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Oxford Companion to Food

Oxford Companion to Food

By Alan Davidson

Published 2014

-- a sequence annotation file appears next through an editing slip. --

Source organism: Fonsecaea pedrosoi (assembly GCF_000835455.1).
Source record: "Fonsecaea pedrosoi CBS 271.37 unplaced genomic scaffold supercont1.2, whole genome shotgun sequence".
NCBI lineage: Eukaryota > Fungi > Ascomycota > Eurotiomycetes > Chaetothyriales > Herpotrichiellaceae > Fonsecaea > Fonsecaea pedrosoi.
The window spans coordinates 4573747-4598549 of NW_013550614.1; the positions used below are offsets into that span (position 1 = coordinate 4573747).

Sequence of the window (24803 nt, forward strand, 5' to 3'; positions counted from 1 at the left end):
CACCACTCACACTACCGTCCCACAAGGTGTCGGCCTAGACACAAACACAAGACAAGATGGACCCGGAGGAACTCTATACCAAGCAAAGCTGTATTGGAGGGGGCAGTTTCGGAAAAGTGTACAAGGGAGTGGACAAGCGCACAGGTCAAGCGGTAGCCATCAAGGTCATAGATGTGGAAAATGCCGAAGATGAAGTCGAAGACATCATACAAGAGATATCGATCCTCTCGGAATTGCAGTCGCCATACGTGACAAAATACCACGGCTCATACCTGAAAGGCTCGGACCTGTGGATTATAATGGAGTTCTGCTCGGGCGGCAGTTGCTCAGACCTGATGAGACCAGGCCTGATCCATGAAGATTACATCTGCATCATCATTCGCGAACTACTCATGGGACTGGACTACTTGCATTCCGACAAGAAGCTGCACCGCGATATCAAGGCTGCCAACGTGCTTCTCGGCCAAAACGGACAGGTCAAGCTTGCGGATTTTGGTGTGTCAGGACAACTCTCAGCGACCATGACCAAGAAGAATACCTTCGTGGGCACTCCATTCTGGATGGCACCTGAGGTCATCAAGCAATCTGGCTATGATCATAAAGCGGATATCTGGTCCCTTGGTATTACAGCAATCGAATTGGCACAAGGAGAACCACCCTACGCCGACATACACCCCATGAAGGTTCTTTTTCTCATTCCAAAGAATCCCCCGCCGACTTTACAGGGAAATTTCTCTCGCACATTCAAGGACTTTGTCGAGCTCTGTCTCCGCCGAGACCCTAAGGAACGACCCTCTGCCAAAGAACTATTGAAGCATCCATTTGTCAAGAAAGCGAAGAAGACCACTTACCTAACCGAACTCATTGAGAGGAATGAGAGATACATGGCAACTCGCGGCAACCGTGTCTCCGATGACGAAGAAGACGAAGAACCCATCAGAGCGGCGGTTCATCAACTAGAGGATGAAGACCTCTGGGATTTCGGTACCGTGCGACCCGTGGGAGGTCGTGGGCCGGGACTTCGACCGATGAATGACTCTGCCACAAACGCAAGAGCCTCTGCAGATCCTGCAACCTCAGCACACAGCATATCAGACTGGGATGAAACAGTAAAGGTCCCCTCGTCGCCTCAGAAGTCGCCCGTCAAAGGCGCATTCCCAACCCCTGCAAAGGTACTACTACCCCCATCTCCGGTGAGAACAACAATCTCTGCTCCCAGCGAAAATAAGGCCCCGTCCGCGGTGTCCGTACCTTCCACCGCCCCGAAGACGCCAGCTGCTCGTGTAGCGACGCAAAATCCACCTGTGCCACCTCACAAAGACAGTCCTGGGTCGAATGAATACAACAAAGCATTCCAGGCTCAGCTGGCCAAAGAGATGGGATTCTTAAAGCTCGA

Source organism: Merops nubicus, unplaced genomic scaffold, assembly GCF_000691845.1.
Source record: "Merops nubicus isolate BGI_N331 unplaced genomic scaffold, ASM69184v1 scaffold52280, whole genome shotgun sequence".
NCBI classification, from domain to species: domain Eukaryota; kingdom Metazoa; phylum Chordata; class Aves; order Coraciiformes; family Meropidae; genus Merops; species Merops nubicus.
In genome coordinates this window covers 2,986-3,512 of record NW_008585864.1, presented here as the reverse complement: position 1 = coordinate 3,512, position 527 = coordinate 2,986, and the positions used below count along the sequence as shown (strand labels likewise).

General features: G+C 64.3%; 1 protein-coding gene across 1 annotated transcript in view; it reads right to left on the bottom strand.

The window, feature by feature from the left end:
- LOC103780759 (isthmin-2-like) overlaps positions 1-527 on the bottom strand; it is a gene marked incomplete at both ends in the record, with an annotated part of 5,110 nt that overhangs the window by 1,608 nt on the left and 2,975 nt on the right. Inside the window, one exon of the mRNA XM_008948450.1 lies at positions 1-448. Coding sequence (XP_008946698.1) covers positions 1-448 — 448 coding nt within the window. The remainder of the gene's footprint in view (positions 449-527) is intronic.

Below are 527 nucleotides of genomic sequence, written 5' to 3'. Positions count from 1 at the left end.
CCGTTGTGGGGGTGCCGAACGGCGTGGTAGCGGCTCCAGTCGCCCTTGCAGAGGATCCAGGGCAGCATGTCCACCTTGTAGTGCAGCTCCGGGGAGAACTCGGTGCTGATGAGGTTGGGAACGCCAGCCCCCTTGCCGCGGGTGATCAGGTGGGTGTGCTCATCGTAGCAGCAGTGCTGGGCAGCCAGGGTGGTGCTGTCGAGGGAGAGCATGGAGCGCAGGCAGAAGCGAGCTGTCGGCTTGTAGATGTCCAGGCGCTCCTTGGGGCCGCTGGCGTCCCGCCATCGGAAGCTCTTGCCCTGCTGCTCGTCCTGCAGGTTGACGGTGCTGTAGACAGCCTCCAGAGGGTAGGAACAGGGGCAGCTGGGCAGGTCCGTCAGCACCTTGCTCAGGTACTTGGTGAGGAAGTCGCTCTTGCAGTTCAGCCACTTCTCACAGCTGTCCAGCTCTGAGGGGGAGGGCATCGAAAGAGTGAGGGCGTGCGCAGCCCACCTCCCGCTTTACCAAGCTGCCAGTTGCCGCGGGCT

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Mexico is a big country, eight times the size of Great Britain, for example. It stretches from the arid borderlands with the United States in the north to the tropical jungles of the Yucatan in the south, from the humid coastlines on the Gulf of Mexico in the east to the drier Pacific coast on the west. The high central plateau, where much of the population lives at an elevation of 1800 m (6,000') or more, is separated from the coasts by massive mountain ranges, passable only in a few places. Many parts of the country are still largely Indian with ways of life and culinary customs little changed by the Spanish Conquest; Mexico City, by contrast, is the largest city in the world, subject to the same international influences as any large metropolis. Does it then make sense to speak of Mexican food?